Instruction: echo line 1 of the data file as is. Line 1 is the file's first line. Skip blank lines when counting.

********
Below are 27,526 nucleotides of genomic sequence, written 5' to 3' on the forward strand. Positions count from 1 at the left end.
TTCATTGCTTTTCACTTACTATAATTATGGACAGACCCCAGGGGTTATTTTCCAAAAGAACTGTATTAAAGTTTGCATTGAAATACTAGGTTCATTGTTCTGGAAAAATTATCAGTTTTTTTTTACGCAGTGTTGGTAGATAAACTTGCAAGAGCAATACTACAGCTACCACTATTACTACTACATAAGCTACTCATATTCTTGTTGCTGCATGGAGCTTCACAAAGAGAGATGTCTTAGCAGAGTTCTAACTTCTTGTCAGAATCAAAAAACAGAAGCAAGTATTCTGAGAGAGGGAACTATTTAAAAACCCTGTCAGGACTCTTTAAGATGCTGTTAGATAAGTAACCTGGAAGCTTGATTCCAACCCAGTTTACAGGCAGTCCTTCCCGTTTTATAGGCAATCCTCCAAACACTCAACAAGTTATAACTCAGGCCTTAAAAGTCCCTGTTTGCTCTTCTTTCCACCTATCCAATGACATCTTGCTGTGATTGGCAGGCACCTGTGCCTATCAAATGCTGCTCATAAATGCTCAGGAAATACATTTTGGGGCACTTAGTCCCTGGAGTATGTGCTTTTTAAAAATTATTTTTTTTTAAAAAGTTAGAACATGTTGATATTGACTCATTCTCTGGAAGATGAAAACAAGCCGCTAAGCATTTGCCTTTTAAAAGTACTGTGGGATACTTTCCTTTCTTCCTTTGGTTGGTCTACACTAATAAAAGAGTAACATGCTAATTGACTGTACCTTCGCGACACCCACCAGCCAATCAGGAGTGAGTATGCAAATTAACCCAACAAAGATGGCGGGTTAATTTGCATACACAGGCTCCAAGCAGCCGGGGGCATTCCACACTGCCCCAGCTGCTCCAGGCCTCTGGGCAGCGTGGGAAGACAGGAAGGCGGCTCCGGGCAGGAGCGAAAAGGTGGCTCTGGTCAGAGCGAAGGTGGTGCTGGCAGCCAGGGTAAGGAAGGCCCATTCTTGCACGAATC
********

Below are 27,526 nucleotides of genomic sequence, written 5' to 3' on the forward strand. Positions count from 1 at the left end.